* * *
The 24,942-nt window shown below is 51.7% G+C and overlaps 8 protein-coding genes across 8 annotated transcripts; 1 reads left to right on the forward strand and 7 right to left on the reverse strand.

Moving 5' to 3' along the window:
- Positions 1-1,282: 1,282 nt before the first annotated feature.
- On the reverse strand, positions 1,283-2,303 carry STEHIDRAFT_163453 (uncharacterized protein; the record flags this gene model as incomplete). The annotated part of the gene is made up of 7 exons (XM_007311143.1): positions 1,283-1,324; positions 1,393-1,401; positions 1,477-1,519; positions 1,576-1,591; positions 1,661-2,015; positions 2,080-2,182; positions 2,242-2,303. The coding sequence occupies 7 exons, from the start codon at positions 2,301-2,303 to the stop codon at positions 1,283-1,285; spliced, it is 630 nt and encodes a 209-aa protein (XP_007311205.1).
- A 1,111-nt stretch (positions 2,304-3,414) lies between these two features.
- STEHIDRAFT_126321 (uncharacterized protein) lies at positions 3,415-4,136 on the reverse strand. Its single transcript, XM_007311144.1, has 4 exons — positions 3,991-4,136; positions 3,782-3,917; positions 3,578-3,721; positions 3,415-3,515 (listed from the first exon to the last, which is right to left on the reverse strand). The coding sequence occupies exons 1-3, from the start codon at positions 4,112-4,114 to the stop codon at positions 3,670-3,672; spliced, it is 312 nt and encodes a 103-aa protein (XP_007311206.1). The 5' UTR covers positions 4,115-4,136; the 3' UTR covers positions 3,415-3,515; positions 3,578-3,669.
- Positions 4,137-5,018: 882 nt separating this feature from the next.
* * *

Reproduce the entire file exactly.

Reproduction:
The 24,942-nt window shown below is 51.7% G+C and overlaps 8 protein-coding genes across 8 annotated transcripts; 1 reads left to right on the forward strand and 7 right to left on the reverse strand.

Moving 5' to 3' along the window:
- Positions 1-1,282: 1,282 nt before the first annotated feature.
- On the reverse strand, positions 1,283-2,303 carry STEHIDRAFT_163453 (uncharacterized protein; the record flags this gene model as incomplete). The annotated part of the gene is made up of 7 exons (XM_007311143.1): positions 1,283-1,324; positions 1,393-1,401; positions 1,477-1,519; positions 1,576-1,591; positions 1,661-2,015; positions 2,080-2,182; positions 2,242-2,303. The coding sequence occupies 7 exons, from the start codon at positions 2,301-2,303 to the stop codon at positions 1,283-1,285; spliced, it is 630 nt and encodes a 209-aa protein (XP_007311205.1).
- A 1,111-nt stretch (positions 2,304-3,414) lies between these two features.
- STEHIDRAFT_126321 (uncharacterized protein) lies at positions 3,415-4,136 on the reverse strand. Its single transcript, XM_007311144.1, has 4 exons — positions 3,991-4,136; positions 3,782-3,917; positions 3,578-3,721; positions 3,415-3,515 (listed from the first exon to the last, which is right to left on the reverse strand). The coding sequence occupies exons 1-3, from the start codon at positions 4,112-4,114 to the stop codon at positions 3,670-3,672; spliced, it is 312 nt and encodes a 103-aa protein (XP_007311206.1). The 5' UTR covers positions 4,115-4,136; the 3' UTR covers positions 3,415-3,515; positions 3,578-3,669.
- Positions 4,137-5,018: 882 nt separating this feature from the next.